Sign up for our free newsletter
Free D.C. news, delivered to your inbox daily.
IN CASE YOU MISSED IT:
Ted Loza Sings Like a Bird DYRS Boss Wonders if Absconders Shouldn’t be Picked Up At Slower Pace Update on the Update of David Wilmot’s Pay Up Countdown LL to His Sources: No, You’re Fired Nickles tells David Wilmot to Pay Up … Now! Fallout from Marion Barry “Reality” Show
Good morning sweet readers! There’s plain losing (like the Cowboys did last night), and then there’s Redskins losing, which has to be the worst way to end a football game. News time:
You’re Fired: We begin with the news that Ward 7 Councilmember Yvette Alexander is firing her communications director Andre Johnson for his role in Ward 8 Councilmember Marion Barry’s “reality” show. Alexander also quite rightly scolded her fellow councilmembers who appear on the show, saying their hackneyed acting demeans their roles as elected officials. It also looks like the pilot episode has been pulled from public viewing on YouTube. Too bad.
AFTER THE JUMP: Post Beats the Post on Team Thomas Coverage, Again; Speaking of Nickles; Seeing Green…
Ah-Ha!: The Washington Post‘s editorial page does some more original reporting on Ward 5 Councilmember Harry Thomas Jr.‘s youth sports non-profit that’s currently under investigation by Not-for-long Attorney General Peter Nickles. The latest news: one of the development companies that donated to Thomas’ non-profit had business before the council, and received a $1 million sales tax exemption from the city. Thomas also introduced emergency legislation “that would make $625,000 available to the firm to fill a gap in its financing.” Thomas hasn’t disclosed any conflict of interests with any business since taking office, and his attorney Fred Cooke Jr., says Thomas doesn’t have to disclose donations to his nonprofit because he did “not personally benefit” from them. LL is not sure how having business interests pay for part of the cost of his trips to Florida and Las Vegas to talk about sports equipment doesn’t personally benefit Thomas in any way, but hey, LL never went to law school. The Post also reports that Gray said he won’t interfere with the investigation as it proceeds. LL also finds it odd that the editorial page continues to lead the way on this story. Sure, Thomas fans will point to that fact as proof that the editorial page is carrying out some politically motivated vendetta, but it’s really a case of the Post‘s Metro section getting outplayed by its own paper, again.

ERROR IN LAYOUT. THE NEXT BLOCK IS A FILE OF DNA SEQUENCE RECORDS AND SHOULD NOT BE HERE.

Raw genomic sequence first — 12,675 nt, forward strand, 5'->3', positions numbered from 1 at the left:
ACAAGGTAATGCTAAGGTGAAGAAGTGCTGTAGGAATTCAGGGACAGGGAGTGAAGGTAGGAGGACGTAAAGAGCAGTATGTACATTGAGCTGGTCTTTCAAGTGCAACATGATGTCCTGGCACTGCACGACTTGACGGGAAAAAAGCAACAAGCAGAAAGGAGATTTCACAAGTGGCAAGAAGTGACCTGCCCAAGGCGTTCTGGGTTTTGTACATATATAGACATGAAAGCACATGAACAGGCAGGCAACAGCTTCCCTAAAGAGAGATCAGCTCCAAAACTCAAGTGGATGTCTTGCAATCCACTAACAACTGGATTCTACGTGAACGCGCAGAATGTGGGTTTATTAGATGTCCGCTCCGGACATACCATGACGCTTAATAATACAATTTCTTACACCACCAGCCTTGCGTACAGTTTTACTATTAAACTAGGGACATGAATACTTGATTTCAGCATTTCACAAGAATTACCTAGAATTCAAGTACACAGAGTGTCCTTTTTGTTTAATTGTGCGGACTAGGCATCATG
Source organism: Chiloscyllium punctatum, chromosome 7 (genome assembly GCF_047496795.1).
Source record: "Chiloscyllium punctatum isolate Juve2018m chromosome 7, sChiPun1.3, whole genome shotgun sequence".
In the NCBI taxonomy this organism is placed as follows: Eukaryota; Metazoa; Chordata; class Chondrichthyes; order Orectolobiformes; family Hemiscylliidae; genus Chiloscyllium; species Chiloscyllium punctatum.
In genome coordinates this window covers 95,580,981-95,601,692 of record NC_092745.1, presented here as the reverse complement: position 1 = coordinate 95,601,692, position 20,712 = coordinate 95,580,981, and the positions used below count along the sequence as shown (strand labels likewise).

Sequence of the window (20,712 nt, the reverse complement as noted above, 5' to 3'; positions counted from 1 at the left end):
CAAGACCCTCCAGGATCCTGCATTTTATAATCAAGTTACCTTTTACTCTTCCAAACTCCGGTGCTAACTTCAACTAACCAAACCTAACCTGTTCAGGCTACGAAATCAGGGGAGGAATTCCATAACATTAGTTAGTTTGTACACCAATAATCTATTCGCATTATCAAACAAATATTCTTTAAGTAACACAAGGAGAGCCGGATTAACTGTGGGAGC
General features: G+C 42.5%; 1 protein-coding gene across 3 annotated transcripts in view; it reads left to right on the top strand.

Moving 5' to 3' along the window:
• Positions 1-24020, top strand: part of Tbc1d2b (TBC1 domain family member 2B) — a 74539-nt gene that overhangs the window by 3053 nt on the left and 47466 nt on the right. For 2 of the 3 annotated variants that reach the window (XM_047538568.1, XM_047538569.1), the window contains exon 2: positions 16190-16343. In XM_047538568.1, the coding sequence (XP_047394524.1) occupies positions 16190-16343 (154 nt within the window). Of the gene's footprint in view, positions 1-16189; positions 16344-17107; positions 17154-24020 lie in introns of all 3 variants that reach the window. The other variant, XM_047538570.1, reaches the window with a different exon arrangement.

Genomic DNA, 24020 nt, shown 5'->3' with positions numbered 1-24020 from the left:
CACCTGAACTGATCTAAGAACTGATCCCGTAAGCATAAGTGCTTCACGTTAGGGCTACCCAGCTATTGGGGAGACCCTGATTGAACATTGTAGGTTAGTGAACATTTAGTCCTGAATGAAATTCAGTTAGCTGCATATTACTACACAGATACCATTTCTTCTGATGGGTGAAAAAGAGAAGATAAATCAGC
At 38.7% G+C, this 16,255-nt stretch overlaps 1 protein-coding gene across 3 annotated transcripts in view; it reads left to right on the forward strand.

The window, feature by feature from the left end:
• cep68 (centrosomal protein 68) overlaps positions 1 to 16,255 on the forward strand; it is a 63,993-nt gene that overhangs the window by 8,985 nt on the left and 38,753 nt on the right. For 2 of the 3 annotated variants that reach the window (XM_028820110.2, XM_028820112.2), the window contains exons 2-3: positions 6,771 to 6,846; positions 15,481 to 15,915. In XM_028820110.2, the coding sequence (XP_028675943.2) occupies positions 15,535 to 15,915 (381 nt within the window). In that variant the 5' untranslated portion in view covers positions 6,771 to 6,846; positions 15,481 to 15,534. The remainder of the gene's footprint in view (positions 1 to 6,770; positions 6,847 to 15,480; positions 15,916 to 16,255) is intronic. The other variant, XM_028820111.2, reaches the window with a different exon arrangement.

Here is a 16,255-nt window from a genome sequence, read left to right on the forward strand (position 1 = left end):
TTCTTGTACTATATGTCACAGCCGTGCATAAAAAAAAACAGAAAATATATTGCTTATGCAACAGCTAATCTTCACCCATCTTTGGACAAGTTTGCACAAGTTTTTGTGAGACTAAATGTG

Speaking of Nickles: LL first reported that Nickles is on the march to take six group homes for the severely developmentally disabled away from beloved group home leader David Wilmot. (For a primer with all that’s wrong with Wilmot, Cooke and A. Scott Bolden being in charge of these group homes, please see this old LL column.) The Post‘s Mike DeBonis says Nickles “appears to be on a mission to hand Mayor-elect Vincent C. Gray as many potentially embarrassing political decisions as possible.” Thomas is super tight with Gray, Wilmot is one of the city’s biggest power brokers, and Don Peebles, who Nickles sued last month over allegedly overbilling the city for rent, is also super connected and friendly with Gray. The next mayor and his future attorney general will have tread carefully in each case. “Pursuing each would stand to annoy and embarrass Gray’s political allies. Not pursuing them would embarrass Gray himself,” writes DeBonis.